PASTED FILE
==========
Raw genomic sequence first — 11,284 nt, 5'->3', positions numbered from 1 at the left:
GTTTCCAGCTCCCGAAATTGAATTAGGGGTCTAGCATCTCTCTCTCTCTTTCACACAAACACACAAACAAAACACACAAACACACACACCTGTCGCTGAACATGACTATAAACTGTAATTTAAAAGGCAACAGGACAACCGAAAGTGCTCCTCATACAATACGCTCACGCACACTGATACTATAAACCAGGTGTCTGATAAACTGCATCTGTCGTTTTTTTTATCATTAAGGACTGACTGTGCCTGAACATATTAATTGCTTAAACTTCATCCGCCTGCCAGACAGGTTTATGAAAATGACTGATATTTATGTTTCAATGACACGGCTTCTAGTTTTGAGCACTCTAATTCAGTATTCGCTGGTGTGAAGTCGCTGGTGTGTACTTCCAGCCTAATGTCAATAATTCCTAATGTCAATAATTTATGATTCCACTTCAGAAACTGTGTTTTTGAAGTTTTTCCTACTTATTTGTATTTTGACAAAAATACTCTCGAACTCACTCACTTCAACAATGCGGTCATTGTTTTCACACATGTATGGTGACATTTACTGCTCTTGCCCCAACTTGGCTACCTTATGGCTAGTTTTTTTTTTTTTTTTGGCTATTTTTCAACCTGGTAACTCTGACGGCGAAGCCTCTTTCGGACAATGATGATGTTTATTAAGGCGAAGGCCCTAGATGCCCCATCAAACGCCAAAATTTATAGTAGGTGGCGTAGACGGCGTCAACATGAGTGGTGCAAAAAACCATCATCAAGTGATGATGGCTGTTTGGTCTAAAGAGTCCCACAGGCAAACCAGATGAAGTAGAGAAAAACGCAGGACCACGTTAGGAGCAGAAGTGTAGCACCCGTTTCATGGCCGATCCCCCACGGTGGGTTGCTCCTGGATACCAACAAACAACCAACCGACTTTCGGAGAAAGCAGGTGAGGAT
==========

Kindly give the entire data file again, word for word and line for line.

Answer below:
Raw genomic sequence first — 11,284 nt, 5'->3', positions numbered from 1 at the left:
GTTTCCAGCTCCCGAAATTGAATTAGGGGTCTAGCATCTCTCTCTCTCTTTCACACAAACACACAAACAAAACACACAAACACACACACCTGTCGCTGAACATGACTATAAACTGTAATTTAAAAGGCAACAGGACAACCGAAAGTGCTCCTCATACAATACGCTCACGCACACTGATACTATAAACCAGGTGTCTGATAAACTGCATCTGTCGTTTTTTTTATCATTAAGGACTGACTGTGCCTGAACATATTAATTGCTTAAACTTCATCCGCCTGCCAGACAGGTTTATGAAAATGACTGATATTTATGTTTCAATGACACGGCTTCTAGTTTTGAGCACTCTAATTCAGTATTCGCTGGTGTGAAGTCGCTGGTGTGTACTTCCAGCCTAATGTCAATAATTCCTAATGTCAATAATTTATGATTCCACTTCAGAAACTGTGTTTTTGAAGTTTTTCCTACTTATTTGTATTTTGACAAAAATACTCTCGAACTCACTCACTTCAACAATGCGGTCATTGTTTTCACACATGTATGGTGACATTTACTGCTCTTGCCCCAACTTGGCTACCTTATGGCTAGTTTTTTTTTTTTTTTTGGCTATTTTTCAACCTGGTAACTCTGACGGCGAAGCCTCTTTCGGACAATGATGATGTTTATTAAGGCGAAGGCCCTAGATGCCCCATCAAACGCCAAAATTTATAGTAGGTGGCGTAGACGGCGTCAACATGAGTGGTGCAAAAAACCATCATCAAGTGATGATGGCTGTTTGGTCTAAAGAGTCCCACAGGCAAACCAGATGAAGTAGAGAAAAACGCAGGACCACGTTAGGAGCAGAAGTGTAGCACCCGTTTCATGGCCGATCCCCCACGGTGGGTTGCTCCTGGATACCAACAAACAACCAACCGACTTTCGGAGAAAGCAGGTGAGGAT